Why is the 6mm so successful at matches?

blipelt

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I was reading the comments on the thread BOTW really the best and didn't want to steal the post so I figured I would start a new one. People were talking quite extensively about wind. My question is why are the 6mm so successful in the comps. In the local F-class comps the Dagley's are usually in the hunt every time with the 6X47lapuas. Richard Schatz is one of the best with his 6Dasher Why? Here in ND we have wind and alot of it. How can they give up the weight and BC and consistently win? Experience? Can we make up shortcomings with experience and ability? We have alot of great shooters here and would like to hear some of their thoughts. I personally think experience(shooting and reloading) is the most important factor in long range shooting no matter what discipline.
 

goodgrouper

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I was reading the comments on the thread BOTW really the best and didn't want to steal the post so I figured I would start a new one. People were talking quite extensively about wind. My question is why are the 6mm so successful in the comps. In the local F-class comps the Dagley's are usually in the hunt every time with the 6X47lapuas. Richard Schatz is one of the best with his 6Dasher Why? Here in ND we have wind and alot of it. How can they give up the weight and BC and consistently win? Experience? Can we make up shortcomings with experience and ability? We have alot of great shooters here and would like to hear some of their thoughts. I personally think experience(shooting and reloading) is the most important factor in long range shooting no matter what discipline.

In the long range or mid range formats, the bullets of choice of 6mm's are 95 grain VLD's up to 120 VLD's which have a ballistic coefficient in the range of .5 to over .6. These are comparable bc's to 30 caliber bullets in the 165-200+ categories. Couple this with small recoils, inherently accurate small cartridges and they will often outshoot the big whopper guns. My 6br improved has identical trajectories with my 300 win mag!

Put a well tuned 6br in the hands of someone who knows how to read wind flags and you will be surprised what he can do with it.

In short range, there are other calibers which drift less, but can't compete accuracy wise with the 6ppc. I've tried several things to try to beat the 6ppc and come to the conclusion it can't be done yet.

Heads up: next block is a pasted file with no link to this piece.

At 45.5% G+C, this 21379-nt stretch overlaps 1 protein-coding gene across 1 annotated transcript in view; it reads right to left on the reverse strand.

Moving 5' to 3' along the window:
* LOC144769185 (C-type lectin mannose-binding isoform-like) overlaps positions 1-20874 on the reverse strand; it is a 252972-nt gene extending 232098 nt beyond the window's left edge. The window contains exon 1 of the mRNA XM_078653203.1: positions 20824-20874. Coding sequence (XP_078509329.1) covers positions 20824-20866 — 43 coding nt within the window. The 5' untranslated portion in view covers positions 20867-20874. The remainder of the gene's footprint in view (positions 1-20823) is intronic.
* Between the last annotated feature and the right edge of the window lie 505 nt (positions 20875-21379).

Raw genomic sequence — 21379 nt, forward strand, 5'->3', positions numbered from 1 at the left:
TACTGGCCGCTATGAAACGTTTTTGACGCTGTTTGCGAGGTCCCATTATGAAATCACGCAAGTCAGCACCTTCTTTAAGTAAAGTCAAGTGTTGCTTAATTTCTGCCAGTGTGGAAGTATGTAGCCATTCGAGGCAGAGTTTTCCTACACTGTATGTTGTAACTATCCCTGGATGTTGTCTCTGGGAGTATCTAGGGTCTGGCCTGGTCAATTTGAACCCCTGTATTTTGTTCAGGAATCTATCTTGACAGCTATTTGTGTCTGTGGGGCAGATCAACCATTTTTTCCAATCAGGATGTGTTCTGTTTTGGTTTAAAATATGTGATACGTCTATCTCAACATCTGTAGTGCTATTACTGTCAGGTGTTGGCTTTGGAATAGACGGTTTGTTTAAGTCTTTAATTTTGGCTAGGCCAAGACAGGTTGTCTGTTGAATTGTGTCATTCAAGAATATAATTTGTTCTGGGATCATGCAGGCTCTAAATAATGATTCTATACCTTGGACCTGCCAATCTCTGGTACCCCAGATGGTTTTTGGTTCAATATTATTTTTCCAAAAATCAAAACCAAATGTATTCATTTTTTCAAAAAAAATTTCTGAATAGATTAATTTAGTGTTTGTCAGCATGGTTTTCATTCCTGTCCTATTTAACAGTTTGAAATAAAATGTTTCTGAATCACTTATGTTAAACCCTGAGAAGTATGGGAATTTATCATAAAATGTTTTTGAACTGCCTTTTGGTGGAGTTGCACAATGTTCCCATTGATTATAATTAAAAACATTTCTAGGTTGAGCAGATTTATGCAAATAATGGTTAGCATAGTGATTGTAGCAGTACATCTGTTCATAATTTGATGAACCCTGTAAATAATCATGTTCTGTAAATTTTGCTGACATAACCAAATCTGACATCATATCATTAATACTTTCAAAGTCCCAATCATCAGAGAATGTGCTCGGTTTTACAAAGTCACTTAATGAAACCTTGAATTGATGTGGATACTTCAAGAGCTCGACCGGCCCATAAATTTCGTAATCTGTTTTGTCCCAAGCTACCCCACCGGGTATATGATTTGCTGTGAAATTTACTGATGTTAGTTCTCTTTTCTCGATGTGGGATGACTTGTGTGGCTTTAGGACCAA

RBetts

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Shooting competition is about concentration. The more you can concentrate the better you can do. As Goodgrouper stated the 6mms don't give up much if any BC to anything you can shoot well without a muzzle brake. You put someone on the line with a over .7mm or .30 or bigger. They might shoot better score on the first couple of shots but in the end recoil and muzzle blast will cause a lapse in concentration. At any level that lapse will show up on the target.
In a hunting situation you have that magical substance called adrenaline. Add alittle adrenaline to any shooter capable of making a shot or 2 and the recoil factor is negated.
 

canderson

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I have a switch barrel rifle for f class. One barrel is a 6 dasher the other 284 Shehane. Both shoot very well, but the dasher is a whole lot easier to drive than the 284. As stated before, concentration is a huge factor in f class. Usually, my dasher hardly moves off of the x ring. You can shoot 80 shots a day and feel like you did when you started. It is also a great deer round. I have killed two deer with it this year. One was at 500yds, the other about 100, neither one moved a bit.
 

blipelt

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Thanks guys you pretty much said what I thought. My point I wanted to stress was practice.

With more and more companies starting to cater to long range shooting. It will make things simpler. Is this a good thing? Will people be missing something if they don't reload their own ammo?

I am trying to get some of the more experienced people here to post for some of the younger less experienced to learn from. Not everybody was as lucky as myself to have Nathan Dagley and Richard Schatz as mentors. The more I shoot and learn the less I really know. Funny how that works.



Brent
 

Boss Hoss